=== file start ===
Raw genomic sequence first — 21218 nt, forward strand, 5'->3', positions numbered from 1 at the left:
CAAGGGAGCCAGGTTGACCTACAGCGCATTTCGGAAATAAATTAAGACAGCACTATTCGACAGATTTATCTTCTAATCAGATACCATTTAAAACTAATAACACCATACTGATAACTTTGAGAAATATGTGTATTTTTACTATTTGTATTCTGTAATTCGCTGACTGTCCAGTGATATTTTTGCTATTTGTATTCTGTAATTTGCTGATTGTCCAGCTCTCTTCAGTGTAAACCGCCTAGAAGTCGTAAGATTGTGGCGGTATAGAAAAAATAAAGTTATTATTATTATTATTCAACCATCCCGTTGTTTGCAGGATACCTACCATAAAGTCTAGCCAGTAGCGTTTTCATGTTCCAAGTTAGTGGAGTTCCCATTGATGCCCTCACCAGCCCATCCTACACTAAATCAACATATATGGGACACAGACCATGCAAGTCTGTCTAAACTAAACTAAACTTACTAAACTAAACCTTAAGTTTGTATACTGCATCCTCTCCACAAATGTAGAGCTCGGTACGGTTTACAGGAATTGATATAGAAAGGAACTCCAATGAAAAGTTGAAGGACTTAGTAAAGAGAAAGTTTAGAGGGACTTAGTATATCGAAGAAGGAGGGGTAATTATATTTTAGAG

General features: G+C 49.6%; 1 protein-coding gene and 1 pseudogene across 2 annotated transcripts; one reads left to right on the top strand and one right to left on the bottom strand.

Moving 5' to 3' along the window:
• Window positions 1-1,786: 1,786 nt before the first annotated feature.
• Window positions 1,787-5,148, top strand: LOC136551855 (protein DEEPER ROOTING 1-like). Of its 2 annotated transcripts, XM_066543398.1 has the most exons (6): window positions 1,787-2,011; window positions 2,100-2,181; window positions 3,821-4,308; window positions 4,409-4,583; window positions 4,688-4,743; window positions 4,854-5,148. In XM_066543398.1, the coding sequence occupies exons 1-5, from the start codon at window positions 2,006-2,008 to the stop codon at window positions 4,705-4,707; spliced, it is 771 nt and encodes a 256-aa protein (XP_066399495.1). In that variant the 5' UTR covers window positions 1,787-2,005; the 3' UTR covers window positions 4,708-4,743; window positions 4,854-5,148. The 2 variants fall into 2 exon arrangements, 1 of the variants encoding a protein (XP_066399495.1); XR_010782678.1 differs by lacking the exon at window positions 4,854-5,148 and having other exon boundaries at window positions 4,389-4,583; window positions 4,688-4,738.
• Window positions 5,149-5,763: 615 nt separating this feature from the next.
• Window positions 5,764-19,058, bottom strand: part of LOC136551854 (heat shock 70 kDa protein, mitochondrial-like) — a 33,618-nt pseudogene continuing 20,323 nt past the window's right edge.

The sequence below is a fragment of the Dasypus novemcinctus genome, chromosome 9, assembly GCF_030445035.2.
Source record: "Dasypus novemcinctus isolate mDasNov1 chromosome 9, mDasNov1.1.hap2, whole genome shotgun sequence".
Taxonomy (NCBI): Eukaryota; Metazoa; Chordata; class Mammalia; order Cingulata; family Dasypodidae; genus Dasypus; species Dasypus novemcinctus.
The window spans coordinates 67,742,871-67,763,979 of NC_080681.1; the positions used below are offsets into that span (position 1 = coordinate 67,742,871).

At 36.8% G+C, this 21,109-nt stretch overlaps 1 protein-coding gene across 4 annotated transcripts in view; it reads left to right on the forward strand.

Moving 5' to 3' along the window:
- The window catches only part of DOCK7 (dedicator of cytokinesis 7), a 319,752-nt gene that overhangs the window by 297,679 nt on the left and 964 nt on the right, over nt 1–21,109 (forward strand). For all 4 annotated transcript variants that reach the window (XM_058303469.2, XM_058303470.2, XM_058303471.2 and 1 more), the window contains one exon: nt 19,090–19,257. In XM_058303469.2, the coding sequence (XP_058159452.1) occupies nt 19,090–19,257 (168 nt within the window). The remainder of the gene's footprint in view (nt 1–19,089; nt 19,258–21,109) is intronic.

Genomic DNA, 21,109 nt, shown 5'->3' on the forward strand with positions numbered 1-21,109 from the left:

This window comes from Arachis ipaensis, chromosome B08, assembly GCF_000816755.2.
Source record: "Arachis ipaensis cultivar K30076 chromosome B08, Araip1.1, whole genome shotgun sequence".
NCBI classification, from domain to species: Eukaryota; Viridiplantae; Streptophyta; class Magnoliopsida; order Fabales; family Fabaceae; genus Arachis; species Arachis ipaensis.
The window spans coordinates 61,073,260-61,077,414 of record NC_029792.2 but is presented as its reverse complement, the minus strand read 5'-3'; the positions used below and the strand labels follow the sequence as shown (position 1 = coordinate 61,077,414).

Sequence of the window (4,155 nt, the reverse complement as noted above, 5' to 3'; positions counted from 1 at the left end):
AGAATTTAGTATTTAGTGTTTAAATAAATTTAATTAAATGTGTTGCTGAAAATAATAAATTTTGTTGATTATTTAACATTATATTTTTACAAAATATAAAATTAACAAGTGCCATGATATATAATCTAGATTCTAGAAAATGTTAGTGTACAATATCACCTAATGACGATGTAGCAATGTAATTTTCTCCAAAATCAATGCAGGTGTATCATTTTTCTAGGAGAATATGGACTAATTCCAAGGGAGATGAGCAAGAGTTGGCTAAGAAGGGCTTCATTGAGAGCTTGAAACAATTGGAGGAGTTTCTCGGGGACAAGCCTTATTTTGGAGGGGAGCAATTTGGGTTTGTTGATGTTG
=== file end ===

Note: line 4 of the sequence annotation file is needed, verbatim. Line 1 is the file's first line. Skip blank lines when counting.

Moving 5' to 3' along the window: